I promised a blog post that expanded on some of the threads I began in my column this week (Dec. 10) and here it is.
First, a definition of HTML5, or, rather an explanation.
Think of this fifth revision of the hypertext markup language as a long overdue update to HTML that is really inclusive of many modern web technologies rather than a carved-in-stone, static language unto itself.
In fact it is more of a standard than a language.
I like how Jesse Cravens and Jeff Burtoft put it in their recently released book “HTML 5 Hacks” (O'Reilly Media, Nov. 2012).
“In order to understand HTML5…There are more than 30 specifications within the HTML5 umbrella, and each is at a different stage of maturity,” they wrote.
And within those 30 technologies referred to above, various specific technologies are at varying levels of adoption as well as maturity.
In other words, just because they are all represented within the HTML5 specification or under its umbrella you are not going to find each in equally measured chunks within the code base of a given application.
It is an oversimplification but I like to think of HTML5 these days as a big warehouse full of engine components.
All these components and the engines they make up or can make up are meant to run things built for the Internet; not cars or planes of course.
But taking that engine analogy one step farther, in that warehouse are parts meant for car engines, jet engines, motorcycles, go-carts, submarines, etc.
You might have mechanical carburetors on one shelf along with modern fuel injectors on another — both meant for car engines but not necessarily the same car's engine. In another area, nuclear reactor parts for a submarine engine and an after burner for a jet aircraft engine.
And on it goes.
And that makes it easier to envision why today's Internet and the applications that populate it require an ever-growing set of developers to build them (just like the diversity of engineers and mechanics required for building and maintaining all those vehicles described).
MORE ON HOW ALLIANCEBERNSTEIN BUILT ITS NEW IPAD APP
One of the things I really enjoyed about reviewing the new AB Connect iPad application was getting a look behind the scenes at how it had come together.
“We initiated this about five months ago,” said Racine Romaguera, director of web development & strategy with AllianceBernstein LP.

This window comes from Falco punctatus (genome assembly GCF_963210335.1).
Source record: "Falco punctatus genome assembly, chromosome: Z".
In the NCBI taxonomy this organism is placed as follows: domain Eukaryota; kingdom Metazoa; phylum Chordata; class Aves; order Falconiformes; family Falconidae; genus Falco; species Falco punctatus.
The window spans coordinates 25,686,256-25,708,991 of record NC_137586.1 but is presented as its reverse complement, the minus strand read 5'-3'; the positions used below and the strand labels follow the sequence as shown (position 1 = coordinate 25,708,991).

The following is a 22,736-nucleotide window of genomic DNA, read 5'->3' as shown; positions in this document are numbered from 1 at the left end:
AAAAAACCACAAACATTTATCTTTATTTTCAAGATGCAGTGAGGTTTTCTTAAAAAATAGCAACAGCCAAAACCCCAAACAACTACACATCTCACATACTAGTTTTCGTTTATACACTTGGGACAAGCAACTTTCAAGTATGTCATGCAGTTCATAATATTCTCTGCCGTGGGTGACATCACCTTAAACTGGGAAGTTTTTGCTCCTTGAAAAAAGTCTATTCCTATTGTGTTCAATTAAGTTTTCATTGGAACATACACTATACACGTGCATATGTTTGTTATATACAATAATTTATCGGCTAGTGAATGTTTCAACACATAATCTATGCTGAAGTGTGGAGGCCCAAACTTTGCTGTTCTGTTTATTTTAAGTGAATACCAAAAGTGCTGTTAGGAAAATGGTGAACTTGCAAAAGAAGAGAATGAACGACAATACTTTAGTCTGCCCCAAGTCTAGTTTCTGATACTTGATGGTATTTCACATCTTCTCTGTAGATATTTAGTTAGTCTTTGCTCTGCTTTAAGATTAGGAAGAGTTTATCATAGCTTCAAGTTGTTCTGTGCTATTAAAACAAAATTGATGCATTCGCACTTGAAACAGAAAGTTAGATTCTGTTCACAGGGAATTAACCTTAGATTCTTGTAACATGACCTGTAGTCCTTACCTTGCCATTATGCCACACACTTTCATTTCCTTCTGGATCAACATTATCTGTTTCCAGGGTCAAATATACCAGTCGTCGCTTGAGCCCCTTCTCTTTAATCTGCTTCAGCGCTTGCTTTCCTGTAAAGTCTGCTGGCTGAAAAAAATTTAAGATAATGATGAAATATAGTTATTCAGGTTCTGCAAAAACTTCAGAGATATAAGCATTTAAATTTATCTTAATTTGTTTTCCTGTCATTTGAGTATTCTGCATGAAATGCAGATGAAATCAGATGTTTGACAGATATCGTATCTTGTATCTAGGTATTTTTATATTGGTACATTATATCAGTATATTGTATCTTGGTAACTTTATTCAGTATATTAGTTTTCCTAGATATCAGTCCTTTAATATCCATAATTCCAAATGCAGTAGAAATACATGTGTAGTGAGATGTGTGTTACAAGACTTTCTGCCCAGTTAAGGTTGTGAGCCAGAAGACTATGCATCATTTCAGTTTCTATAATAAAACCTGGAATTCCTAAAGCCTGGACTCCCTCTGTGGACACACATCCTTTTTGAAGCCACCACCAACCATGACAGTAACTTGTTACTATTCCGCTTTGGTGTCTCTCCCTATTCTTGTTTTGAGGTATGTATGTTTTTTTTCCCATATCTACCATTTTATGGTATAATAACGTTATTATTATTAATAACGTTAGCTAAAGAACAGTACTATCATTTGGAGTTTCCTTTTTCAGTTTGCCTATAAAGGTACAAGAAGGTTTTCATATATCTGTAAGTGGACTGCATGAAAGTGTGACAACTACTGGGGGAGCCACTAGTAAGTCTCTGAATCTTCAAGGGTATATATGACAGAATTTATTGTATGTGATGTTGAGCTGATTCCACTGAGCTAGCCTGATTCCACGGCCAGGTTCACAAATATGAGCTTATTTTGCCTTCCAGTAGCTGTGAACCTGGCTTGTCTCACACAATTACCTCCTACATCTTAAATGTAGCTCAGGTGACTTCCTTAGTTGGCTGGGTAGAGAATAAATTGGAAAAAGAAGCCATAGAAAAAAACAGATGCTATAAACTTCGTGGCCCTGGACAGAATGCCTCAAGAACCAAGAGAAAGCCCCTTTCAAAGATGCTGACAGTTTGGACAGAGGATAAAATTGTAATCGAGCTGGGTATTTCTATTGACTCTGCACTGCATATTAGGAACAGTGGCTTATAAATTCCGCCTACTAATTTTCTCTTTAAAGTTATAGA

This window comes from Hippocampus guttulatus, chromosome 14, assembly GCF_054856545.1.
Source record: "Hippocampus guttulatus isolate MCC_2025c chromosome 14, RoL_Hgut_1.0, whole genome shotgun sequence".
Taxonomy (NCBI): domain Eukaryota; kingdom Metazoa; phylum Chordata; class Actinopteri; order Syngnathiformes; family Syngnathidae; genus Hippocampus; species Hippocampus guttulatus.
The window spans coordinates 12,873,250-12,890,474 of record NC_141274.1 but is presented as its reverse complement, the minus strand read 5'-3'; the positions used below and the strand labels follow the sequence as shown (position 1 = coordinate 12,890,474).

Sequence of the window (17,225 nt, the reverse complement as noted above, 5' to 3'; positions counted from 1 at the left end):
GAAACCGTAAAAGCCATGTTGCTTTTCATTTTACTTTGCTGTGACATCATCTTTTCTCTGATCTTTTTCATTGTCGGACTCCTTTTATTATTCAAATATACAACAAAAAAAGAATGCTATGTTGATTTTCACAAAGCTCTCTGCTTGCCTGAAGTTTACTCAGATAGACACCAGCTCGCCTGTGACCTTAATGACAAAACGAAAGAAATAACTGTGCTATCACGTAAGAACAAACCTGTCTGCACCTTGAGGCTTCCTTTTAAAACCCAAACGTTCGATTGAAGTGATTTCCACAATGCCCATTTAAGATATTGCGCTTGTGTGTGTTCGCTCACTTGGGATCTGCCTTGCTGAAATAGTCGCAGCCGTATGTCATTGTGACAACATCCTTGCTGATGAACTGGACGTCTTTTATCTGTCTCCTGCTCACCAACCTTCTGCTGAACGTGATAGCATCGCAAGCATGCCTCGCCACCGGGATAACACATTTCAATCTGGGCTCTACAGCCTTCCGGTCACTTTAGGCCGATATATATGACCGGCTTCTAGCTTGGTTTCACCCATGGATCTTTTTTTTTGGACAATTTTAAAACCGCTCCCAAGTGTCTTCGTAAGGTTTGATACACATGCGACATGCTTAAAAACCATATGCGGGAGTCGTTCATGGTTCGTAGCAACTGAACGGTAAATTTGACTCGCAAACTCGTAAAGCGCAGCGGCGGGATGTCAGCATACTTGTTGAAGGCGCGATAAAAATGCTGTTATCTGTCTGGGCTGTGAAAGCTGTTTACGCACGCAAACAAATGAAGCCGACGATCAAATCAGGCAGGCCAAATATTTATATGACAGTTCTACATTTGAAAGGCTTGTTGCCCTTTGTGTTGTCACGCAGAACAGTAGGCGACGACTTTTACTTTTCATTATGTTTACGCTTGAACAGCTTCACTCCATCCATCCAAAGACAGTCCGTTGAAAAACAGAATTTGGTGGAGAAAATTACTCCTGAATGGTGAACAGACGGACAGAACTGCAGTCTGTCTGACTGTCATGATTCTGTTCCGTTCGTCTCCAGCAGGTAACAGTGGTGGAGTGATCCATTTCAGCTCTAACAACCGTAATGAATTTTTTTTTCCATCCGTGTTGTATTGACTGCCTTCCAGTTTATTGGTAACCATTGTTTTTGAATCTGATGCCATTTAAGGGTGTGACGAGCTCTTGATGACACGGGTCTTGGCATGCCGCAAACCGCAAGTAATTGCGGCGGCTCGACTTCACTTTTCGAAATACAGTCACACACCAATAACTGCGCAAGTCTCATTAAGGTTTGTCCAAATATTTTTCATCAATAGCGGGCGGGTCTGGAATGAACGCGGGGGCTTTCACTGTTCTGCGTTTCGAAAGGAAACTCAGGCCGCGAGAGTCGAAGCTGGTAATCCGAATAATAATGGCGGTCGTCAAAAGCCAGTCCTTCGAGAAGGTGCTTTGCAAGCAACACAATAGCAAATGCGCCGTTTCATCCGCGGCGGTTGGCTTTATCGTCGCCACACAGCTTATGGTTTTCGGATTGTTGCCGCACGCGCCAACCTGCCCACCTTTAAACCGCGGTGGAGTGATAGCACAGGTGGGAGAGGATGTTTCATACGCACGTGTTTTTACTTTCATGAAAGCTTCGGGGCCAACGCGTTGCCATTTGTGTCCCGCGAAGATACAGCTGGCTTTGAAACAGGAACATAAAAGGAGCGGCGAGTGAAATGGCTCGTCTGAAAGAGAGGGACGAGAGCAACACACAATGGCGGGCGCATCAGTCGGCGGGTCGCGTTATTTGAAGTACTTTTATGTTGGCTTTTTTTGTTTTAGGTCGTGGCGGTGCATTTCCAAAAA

Unlike every other iPad application I have reviewed in the last two years Mr. Romaguera provided an overview of the process involved and how the internal teams within AllianceBernstein had worked together to build it.
All too often big financial services companies or firms selling financial services products have presented me with an opaque view of how their applications or online tools were built.
Worse still have been the times I've been brought into a big conference room with a couple of senior managers, a marketing person and a media relations handler.
On more than one occasion, after the scripted presentation has concluded and I've proceeded to a slightly technical question or two I've in turn been greeted with a blank stare.
Well, generally something like a blank stare from the management types, the nervous marketing person fails to make eye contact and stares down rapidly jotting notes, while the handler, momentarily busy with his or her Blackberry (probably scheduling the next journalist) remains oblivious.
Not so with Mr. Romaguera and his team.
He included names and gave credit where due as we discussed the process.
For example, he explained how the idea for the app itself came about as a collaborative brainstorming session between himself, Robert Intermont (IT Manager for US Retail at AB) and William Shockley (Director, eStrategy & U.S. Sales Operations at AB).
That segues nicely into something else I should mention. All the interactive tools being used are being built in house in HTML5 versus licensing off-the-shelf components from web development firms, which can limit a firm's flexibility.
Mr. Romaguera also cited AllianceBernstein's web designer, Donna Pearson, who helped put a fresh face on the design of the iPad application yet kept it from diverging too far from the look of AB's publications.
And when it came to building the Objective C shell that acts as a wrapper for the application, credit goes to Mr. Intermont and Hau Chu an IT developer at AB.